A few weeks ago, I had the pleasure of visiting with Iowa Senator Chuck Grassley after his town hall meeting in Kalona, Iowa, just 15 miles from where I live in Washington. While I am pleased Grassley keeps in close touch with all 99 counties in the state, I was put off by many of the statements he made.
I asked Grassley what he thought of Attorney General Eric Holder’s testimony to the Senate Judiciary Committee in November when he said that Guantánamo detainees who are acquitted of terrorism charges may still be kept in prison. What follows is the transcript of my conversation with Senator Grassley.
Hallman: Do you think suspects should continue to be held after they are acquitted?
Grassley: I would hope they would be.
Hallman: Even after they are acquitted?
Grassley: Do you want someone like the Sheikh running out in the United States? [presumably referring to Khalid Sheikh Mohammed]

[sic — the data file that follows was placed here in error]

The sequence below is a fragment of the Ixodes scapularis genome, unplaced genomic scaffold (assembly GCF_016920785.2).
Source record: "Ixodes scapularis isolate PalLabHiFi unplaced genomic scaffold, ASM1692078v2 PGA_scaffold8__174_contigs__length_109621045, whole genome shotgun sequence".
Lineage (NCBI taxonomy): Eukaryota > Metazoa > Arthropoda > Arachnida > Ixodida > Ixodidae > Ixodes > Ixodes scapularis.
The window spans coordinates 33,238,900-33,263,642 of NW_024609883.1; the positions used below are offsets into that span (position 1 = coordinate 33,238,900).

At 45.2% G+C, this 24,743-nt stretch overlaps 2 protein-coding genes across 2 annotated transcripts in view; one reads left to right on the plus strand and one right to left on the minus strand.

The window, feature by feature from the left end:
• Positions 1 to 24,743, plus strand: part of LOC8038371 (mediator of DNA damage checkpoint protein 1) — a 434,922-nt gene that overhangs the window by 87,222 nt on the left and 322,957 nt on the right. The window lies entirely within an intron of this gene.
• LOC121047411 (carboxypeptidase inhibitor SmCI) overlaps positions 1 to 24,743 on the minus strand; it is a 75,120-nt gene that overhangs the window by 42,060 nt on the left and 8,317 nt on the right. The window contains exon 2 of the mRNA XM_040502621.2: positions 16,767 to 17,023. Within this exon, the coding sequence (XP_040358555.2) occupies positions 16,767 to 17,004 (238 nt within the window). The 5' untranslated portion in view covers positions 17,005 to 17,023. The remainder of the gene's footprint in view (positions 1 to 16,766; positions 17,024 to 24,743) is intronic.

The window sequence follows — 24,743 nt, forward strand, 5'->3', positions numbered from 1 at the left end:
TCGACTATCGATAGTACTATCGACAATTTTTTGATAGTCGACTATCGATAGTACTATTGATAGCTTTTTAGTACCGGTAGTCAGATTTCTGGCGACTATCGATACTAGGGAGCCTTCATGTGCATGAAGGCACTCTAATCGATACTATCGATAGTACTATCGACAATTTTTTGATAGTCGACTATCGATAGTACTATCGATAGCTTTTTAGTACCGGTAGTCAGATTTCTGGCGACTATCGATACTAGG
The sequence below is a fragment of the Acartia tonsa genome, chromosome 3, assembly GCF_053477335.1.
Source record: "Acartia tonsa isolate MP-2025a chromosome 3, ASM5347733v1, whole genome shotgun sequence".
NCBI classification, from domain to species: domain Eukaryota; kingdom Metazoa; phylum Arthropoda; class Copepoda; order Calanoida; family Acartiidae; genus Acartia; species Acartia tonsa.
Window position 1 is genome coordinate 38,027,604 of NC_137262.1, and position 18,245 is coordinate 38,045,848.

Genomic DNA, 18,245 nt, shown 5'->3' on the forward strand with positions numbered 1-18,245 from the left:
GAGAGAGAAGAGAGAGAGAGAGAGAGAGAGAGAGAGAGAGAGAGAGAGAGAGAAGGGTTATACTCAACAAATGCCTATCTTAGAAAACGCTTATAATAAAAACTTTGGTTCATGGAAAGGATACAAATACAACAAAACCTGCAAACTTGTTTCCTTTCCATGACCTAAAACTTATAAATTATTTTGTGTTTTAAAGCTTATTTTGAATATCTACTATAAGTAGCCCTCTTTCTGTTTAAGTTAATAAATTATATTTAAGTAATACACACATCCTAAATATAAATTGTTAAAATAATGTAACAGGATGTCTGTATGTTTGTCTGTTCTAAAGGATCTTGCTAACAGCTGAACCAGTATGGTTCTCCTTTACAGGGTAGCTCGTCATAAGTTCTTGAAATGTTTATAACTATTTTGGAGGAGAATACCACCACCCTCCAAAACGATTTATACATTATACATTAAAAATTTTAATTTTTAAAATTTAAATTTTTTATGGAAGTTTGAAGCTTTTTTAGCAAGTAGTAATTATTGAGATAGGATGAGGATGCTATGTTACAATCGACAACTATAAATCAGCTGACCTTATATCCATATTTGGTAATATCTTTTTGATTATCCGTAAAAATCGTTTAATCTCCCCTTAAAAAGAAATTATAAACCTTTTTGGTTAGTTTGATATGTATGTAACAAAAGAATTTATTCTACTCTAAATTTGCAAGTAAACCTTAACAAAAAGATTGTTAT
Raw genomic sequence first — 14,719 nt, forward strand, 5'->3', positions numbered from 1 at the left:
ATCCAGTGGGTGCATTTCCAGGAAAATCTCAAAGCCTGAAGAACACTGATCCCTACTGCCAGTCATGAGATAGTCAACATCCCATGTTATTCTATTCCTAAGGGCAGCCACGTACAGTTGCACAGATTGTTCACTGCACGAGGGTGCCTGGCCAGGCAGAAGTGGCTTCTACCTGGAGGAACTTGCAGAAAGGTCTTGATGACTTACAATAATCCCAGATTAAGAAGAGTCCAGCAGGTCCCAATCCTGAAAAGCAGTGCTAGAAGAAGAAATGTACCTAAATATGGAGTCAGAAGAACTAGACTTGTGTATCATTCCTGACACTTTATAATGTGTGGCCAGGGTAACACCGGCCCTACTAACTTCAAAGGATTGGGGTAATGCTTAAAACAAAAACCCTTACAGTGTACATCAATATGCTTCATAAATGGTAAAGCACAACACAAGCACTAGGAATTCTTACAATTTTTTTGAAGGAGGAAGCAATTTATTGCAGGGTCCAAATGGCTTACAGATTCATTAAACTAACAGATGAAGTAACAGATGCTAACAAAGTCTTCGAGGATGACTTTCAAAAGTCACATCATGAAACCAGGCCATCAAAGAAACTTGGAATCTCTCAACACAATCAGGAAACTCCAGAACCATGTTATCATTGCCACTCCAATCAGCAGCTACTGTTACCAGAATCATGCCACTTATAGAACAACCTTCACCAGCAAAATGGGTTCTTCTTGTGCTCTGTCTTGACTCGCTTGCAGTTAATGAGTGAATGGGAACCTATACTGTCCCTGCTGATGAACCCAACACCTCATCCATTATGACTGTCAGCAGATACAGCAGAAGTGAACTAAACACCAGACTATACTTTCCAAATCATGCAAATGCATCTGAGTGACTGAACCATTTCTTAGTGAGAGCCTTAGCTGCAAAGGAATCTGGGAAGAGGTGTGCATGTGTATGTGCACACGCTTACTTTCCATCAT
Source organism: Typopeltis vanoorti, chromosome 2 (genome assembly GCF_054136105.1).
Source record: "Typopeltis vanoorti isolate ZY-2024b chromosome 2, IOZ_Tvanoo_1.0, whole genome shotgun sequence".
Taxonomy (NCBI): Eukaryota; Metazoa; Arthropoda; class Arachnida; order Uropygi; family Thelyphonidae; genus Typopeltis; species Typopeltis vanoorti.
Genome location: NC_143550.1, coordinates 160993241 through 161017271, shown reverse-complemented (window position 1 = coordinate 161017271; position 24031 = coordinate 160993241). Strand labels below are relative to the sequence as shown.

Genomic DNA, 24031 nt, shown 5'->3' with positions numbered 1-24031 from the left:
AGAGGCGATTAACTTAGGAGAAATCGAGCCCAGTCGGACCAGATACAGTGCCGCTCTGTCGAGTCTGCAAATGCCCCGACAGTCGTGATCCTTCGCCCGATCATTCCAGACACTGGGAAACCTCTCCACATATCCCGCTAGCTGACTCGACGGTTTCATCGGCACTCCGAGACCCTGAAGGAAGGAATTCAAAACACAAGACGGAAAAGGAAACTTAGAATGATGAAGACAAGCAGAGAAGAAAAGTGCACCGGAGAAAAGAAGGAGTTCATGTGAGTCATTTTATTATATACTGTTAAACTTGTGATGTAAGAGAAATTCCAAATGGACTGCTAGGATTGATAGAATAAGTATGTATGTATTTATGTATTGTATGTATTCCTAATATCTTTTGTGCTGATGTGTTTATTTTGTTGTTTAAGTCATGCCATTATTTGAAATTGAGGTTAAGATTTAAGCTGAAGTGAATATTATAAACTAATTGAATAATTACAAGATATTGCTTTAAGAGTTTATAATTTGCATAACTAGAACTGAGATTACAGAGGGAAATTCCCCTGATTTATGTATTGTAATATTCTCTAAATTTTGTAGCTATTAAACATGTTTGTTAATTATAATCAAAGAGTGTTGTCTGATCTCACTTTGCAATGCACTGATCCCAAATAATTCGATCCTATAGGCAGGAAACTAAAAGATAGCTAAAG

Hallman: What is the purpose of the trial?
Grassley: That’s the same question I asked Holder when he came before us.
Hallman: What was his answer then?
Grassley: If I’m leaving the impression that these people are acquitted that they’re going to be out roaming our streets, we have authority under other law to hold them. That’s my point. Then why did you bring them here in the first place?
I’m glad Grassley sees no point in putting on a trial where the government ignores the verdict. What concerns me is that his solution is to refuse the detainees trials in the first place, instead of what I think is the more sensible solution of honoring the verdict.